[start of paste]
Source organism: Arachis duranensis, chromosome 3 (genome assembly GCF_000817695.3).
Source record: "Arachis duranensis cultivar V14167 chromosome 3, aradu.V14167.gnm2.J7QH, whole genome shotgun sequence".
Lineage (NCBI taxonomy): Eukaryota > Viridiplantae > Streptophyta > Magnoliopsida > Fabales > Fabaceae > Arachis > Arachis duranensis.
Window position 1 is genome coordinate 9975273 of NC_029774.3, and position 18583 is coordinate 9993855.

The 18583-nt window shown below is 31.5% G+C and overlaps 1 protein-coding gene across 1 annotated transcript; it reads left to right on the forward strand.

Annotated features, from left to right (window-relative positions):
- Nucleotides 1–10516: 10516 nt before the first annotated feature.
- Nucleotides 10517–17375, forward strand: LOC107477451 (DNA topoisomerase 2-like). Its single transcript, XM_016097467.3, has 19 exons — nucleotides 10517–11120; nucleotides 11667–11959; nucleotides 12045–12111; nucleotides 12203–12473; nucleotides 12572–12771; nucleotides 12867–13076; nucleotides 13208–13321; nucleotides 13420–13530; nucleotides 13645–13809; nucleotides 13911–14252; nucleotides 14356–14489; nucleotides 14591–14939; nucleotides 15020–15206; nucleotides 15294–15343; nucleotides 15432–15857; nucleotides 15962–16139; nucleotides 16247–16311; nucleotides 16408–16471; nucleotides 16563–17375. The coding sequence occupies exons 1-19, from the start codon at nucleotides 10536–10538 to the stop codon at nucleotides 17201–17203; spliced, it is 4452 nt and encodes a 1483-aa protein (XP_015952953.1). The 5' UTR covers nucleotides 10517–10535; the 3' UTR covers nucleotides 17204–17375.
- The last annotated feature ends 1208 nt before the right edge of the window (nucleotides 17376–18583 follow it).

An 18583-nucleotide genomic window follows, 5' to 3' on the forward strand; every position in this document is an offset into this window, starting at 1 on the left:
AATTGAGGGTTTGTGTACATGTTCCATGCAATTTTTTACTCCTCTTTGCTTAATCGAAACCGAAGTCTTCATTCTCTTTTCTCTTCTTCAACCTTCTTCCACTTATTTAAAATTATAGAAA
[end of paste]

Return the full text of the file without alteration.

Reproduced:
Source organism: Arachis duranensis, chromosome 3 (genome assembly GCF_000817695.3).
Source record: "Arachis duranensis cultivar V14167 chromosome 3, aradu.V14167.gnm2.J7QH, whole genome shotgun sequence".
Lineage (NCBI taxonomy): Eukaryota > Viridiplantae > Streptophyta > Magnoliopsida > Fabales > Fabaceae > Arachis > Arachis duranensis.
Window position 1 is genome coordinate 9975273 of NC_029774.3, and position 18583 is coordinate 9993855.

The 18583-nt window shown below is 31.5% G+C and overlaps 1 protein-coding gene across 1 annotated transcript; it reads left to right on the forward strand.

Annotated features, from left to right (window-relative positions):
- Nucleotides 1–10516: 10516 nt before the first annotated feature.
- Nucleotides 10517–17375, forward strand: LOC107477451 (DNA topoisomerase 2-like). Its single transcript, XM_016097467.3, has 19 exons — nucleotides 10517–11120; nucleotides 11667–11959; nucleotides 12045–12111; nucleotides 12203–12473; nucleotides 12572–12771; nucleotides 12867–13076; nucleotides 13208–13321; nucleotides 13420–13530; nucleotides 13645–13809; nucleotides 13911–14252; nucleotides 14356–14489; nucleotides 14591–14939; nucleotides 15020–15206; nucleotides 15294–15343; nucleotides 15432–15857; nucleotides 15962–16139; nucleotides 16247–16311; nucleotides 16408–16471; nucleotides 16563–17375. The coding sequence occupies exons 1-19, from the start codon at nucleotides 10536–10538 to the stop codon at nucleotides 17201–17203; spliced, it is 4452 nt and encodes a 1483-aa protein (XP_015952953.1). The 5' UTR covers nucleotides 10517–10535; the 3' UTR covers nucleotides 17204–17375.
- The last annotated feature ends 1208 nt before the right edge of the window (nucleotides 17376–18583 follow it).

An 18583-nucleotide genomic window follows, 5' to 3' on the forward strand; every position in this document is an offset into this window, starting at 1 on the left:
AATTGAGGGTTTGTGTACATGTTCCATGCAATTTTTTACTCCTCTTTGCTTAATCGAAACCGAAGTCTTCATTCTCTTTTCTCTTCTTCAACCTTCTTCCACTTATTTAAAATTATAGAAA